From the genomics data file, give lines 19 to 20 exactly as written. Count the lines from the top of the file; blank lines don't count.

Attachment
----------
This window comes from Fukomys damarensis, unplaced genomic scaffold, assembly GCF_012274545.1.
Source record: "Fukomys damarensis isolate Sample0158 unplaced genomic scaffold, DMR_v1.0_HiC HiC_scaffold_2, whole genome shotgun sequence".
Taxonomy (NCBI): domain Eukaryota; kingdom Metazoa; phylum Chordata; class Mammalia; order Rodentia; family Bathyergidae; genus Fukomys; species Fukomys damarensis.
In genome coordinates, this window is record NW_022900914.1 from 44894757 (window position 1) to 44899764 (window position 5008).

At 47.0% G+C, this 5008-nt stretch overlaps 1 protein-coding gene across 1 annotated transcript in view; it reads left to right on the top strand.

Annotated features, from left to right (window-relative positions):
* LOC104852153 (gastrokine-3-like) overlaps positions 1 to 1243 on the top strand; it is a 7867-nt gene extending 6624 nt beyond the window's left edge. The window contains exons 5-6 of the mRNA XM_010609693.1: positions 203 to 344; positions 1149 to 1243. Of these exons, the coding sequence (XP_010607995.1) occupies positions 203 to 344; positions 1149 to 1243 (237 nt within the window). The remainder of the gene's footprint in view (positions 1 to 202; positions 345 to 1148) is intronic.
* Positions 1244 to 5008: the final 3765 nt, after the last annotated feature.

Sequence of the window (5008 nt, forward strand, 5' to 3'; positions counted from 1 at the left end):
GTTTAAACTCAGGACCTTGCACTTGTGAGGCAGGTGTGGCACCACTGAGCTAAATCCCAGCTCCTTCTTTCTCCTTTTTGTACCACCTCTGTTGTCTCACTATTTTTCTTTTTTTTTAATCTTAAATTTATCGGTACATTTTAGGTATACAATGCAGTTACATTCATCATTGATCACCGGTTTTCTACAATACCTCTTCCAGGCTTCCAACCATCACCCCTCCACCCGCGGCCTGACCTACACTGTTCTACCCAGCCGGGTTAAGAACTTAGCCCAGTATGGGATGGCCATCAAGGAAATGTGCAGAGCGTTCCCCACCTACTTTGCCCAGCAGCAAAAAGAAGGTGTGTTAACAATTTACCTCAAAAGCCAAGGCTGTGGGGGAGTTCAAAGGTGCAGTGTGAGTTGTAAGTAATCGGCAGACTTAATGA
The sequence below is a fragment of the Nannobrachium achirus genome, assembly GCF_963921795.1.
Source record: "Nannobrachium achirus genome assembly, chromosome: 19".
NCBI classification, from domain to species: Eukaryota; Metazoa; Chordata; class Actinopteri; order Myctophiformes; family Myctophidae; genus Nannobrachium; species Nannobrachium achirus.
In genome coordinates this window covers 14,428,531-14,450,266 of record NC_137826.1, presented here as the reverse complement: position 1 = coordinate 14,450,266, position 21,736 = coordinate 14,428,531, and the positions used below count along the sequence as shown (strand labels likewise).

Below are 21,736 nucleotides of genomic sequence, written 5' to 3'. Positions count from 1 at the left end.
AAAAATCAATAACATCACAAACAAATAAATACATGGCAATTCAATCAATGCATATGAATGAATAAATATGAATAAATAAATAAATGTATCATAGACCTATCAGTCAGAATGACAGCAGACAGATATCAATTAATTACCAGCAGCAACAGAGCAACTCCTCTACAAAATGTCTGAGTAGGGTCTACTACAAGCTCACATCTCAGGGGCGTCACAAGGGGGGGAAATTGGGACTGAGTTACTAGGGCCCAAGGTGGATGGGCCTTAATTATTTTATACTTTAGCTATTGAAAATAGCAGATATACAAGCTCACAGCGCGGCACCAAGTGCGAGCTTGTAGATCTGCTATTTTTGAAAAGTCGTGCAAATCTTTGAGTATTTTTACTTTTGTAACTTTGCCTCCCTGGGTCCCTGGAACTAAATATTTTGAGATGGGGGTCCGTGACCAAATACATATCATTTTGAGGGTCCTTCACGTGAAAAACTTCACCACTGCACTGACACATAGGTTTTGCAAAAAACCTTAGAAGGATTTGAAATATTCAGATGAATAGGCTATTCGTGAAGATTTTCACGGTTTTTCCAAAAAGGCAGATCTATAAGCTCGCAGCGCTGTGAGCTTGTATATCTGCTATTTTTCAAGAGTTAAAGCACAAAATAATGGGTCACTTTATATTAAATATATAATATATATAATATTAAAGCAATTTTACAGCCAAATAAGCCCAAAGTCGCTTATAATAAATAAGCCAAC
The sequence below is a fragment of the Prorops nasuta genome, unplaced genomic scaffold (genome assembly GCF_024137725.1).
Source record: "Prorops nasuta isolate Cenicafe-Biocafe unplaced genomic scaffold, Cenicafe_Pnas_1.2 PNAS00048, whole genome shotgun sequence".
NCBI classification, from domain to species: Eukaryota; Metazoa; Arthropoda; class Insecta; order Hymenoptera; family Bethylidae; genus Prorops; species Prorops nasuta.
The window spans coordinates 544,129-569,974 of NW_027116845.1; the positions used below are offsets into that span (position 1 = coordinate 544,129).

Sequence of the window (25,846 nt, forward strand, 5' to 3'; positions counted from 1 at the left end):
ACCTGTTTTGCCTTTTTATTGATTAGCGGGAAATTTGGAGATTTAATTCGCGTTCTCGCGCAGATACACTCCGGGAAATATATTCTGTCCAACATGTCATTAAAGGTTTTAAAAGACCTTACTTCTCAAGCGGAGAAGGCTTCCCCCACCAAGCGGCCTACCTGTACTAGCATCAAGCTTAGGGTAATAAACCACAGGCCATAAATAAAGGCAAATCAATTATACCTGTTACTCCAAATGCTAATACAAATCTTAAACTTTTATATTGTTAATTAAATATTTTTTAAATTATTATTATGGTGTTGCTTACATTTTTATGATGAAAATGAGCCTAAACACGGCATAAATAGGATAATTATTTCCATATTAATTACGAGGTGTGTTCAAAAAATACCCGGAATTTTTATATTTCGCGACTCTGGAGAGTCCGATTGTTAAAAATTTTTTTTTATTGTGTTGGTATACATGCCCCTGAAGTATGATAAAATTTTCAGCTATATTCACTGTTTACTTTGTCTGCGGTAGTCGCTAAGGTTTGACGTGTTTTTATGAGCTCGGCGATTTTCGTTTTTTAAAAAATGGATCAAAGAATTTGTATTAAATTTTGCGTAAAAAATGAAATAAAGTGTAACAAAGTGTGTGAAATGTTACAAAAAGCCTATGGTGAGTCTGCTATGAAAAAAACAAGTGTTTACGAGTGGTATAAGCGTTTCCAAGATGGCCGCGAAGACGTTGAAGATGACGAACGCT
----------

NCBI classification, from domain to species: Eukaryota; Metazoa; Arthropoda; class Insecta; order Hymenoptera; family Bethylidae; genus Prorops; species Prorops nasuta.
The window spans coordinates 544,129-569,974 of NW_027116845.1; the positions used below are offsets into that span (position 1 = coordinate 544,129).